Tarleton to host annual bystander intervention training

The green dot training logo. This training is given across the Texas A&M system.

Photo Courtesy of TAMU Green Dot via Facebook

The green dot training logo. This training is given across the Texas A&M system.

Green Dot is a program that encourages members of the community to be a part of of bystander intervention.

Green Dot approaches all understudies, staff, overseers, and personnel as partners. The first Green Dot program was imagined in the school setting to counteract prevent dating violence, sexual violence, and stalking.

Bystander awareness and training is their mission and they offer training’s in schools like Tarleton State University. These educational programs teach students that real encounters happen to students on campuses all over the world and give advice on some of the options they can take to intervene in violence. This educational plan utilizes intuitive exercises to fortify center ideas and urges their students to reduce violence.

At Tarleton State University, the program takes a total of six hours that are broken into three hours one day and three hours another day to complete. In the end, students will receive a certificate of completion. Students will be handed out a survey before the training in order to understand what they know about the course and one after the course to see what you have learned. The training is free of charge to all students who wish to participate in Green Dot training.

The main topics discussed during the training are identifying potential harmful behaviors, what you can do when seeing an incident and some proactive actions you can take to make it less likely a harmful act is carried out. It is up to the individual to determine what they think is the best course of action.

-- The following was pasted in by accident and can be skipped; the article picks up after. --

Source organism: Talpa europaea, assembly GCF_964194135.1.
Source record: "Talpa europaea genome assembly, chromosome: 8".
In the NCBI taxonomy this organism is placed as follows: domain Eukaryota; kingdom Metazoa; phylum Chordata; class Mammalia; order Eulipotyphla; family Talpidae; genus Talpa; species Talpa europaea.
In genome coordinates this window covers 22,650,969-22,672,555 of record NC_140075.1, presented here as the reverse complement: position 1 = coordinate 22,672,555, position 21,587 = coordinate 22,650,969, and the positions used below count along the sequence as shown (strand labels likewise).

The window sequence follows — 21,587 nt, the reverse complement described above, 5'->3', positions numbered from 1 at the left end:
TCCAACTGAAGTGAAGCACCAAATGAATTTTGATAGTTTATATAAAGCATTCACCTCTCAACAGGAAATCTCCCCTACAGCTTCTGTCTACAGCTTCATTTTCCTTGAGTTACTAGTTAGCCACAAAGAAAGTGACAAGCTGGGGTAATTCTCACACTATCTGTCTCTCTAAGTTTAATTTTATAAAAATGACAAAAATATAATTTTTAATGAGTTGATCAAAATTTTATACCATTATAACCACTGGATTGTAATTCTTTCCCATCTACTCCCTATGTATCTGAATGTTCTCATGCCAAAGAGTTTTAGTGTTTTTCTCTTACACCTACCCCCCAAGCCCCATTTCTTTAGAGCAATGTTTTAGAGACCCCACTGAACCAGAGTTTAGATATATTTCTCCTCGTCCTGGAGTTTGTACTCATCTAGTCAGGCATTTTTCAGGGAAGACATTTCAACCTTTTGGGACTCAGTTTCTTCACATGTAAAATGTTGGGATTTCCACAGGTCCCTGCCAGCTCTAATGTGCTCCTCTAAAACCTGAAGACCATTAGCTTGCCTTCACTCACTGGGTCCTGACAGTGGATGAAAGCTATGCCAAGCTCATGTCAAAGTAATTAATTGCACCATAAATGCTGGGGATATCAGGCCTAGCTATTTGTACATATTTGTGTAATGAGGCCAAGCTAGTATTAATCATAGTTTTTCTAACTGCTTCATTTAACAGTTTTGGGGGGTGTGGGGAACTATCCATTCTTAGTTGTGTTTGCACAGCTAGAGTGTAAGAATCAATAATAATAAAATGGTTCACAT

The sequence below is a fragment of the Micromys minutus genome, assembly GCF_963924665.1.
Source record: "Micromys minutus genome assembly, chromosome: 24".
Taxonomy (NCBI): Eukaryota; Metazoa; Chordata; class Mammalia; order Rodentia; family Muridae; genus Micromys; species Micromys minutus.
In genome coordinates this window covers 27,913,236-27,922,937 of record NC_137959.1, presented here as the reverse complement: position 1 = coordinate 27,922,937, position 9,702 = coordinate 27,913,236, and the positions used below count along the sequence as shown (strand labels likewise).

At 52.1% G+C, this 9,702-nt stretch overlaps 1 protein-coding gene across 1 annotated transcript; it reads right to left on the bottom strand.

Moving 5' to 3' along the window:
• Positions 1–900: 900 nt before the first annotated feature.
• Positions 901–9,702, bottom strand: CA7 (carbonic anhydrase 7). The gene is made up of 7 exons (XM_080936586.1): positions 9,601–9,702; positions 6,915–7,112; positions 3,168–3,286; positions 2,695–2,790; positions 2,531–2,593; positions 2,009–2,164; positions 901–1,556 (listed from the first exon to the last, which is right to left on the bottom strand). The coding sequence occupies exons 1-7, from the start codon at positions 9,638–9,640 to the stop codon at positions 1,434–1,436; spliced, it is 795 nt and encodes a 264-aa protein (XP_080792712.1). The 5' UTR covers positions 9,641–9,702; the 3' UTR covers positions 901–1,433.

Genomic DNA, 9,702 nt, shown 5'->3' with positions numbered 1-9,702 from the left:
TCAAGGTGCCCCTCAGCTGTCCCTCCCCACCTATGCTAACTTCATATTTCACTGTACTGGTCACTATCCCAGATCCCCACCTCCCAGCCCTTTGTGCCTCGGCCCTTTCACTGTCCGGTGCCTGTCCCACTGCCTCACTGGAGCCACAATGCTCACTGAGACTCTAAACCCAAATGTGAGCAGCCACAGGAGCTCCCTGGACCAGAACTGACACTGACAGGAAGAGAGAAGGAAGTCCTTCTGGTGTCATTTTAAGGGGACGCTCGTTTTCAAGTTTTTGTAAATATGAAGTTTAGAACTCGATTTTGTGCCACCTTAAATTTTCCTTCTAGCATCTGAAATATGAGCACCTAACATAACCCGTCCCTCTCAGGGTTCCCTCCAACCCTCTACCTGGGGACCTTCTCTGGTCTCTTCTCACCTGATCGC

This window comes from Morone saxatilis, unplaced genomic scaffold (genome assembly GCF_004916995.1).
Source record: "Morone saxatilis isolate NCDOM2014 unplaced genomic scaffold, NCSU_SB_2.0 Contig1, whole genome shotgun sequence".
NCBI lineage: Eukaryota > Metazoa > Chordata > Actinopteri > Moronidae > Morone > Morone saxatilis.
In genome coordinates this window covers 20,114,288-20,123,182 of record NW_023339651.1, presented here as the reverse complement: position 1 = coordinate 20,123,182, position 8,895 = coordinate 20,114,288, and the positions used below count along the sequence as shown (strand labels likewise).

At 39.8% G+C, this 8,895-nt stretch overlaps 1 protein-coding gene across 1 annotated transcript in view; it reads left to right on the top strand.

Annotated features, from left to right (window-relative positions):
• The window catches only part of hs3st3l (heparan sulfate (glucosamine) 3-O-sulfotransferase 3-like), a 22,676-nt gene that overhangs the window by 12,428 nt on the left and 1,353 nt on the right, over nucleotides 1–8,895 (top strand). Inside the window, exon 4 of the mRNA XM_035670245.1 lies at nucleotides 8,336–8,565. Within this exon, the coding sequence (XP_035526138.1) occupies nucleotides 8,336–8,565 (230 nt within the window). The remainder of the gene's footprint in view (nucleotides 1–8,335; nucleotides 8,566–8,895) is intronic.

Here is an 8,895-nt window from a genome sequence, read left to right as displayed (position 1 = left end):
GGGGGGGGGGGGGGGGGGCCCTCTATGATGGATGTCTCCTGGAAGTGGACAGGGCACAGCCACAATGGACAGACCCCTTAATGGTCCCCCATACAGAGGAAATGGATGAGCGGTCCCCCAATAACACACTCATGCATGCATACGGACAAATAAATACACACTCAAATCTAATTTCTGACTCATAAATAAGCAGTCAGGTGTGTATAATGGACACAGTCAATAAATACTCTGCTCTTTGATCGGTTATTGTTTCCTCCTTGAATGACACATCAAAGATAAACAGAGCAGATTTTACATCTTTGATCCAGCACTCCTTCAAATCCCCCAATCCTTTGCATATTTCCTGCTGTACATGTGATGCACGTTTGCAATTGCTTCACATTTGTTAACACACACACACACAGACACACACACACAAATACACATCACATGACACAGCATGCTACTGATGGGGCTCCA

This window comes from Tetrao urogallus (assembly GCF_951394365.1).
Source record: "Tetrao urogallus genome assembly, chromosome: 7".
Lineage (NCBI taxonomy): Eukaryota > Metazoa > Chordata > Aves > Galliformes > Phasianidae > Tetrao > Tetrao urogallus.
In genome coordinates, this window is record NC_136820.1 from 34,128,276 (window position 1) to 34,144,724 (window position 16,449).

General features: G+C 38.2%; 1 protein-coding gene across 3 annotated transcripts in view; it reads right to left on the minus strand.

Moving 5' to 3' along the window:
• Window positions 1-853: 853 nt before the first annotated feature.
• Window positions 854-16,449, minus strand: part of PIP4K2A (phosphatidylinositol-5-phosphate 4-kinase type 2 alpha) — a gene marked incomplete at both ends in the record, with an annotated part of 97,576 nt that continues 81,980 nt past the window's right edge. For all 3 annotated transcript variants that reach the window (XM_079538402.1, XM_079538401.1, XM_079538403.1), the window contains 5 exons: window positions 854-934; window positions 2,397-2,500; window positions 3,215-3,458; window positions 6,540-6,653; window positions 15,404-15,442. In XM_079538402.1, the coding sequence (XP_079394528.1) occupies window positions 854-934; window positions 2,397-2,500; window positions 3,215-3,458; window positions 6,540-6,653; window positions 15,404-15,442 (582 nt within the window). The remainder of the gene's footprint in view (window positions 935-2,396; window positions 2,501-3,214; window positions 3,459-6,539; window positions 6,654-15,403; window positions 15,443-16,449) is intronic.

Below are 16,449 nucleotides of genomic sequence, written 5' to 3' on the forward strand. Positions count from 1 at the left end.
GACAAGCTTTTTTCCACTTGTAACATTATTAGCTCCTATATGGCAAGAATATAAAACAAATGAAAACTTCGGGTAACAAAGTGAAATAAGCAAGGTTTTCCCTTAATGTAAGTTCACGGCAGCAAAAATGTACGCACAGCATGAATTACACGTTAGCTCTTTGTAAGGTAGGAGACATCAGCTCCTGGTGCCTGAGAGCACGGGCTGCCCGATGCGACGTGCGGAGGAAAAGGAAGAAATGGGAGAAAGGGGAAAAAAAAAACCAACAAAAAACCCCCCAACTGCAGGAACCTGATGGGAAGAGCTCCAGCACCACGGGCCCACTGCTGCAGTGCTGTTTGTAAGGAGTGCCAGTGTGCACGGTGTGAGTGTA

There are many different types of bystanders. A bystander is anyone within a community who witnesses behaviors that could develop into a situation that could possibly be hazardous. They all face a choice and have to ask themselves if they should get involved.There are passive bystanders and green dot bystanders. A passive bystander is someone who chooses to ignore the situation and do nothing. Green Dot bystanders are someone who decides to take an action to decreasing the probability of an incident occurring.

There are the “3 D’s” which are to direct (check-in yourself), delegate (get someone else to intervene), and distract (create a diversion to diffuse the situation at hand). The goal is to assist the person who is potentially in immediate danger in the best way that is seen fit to the bystander. It is what is comfortable for that person intervening so that they are safe as well.

At the end of the training, the booklet that has been handed to you will have a pledge to “Find a way to do or say something in any situation that feels like a potential red dot; regularly contribute proactive green dots that will make it clear violence
is not okay and everyone is expected to do their part; change anything I may be doing that contributes to interpersonal violence; support and encourage my friends and family to take responsibility for safety in our community; believe and support anyone in my life who is hurt by interpersonal violence.”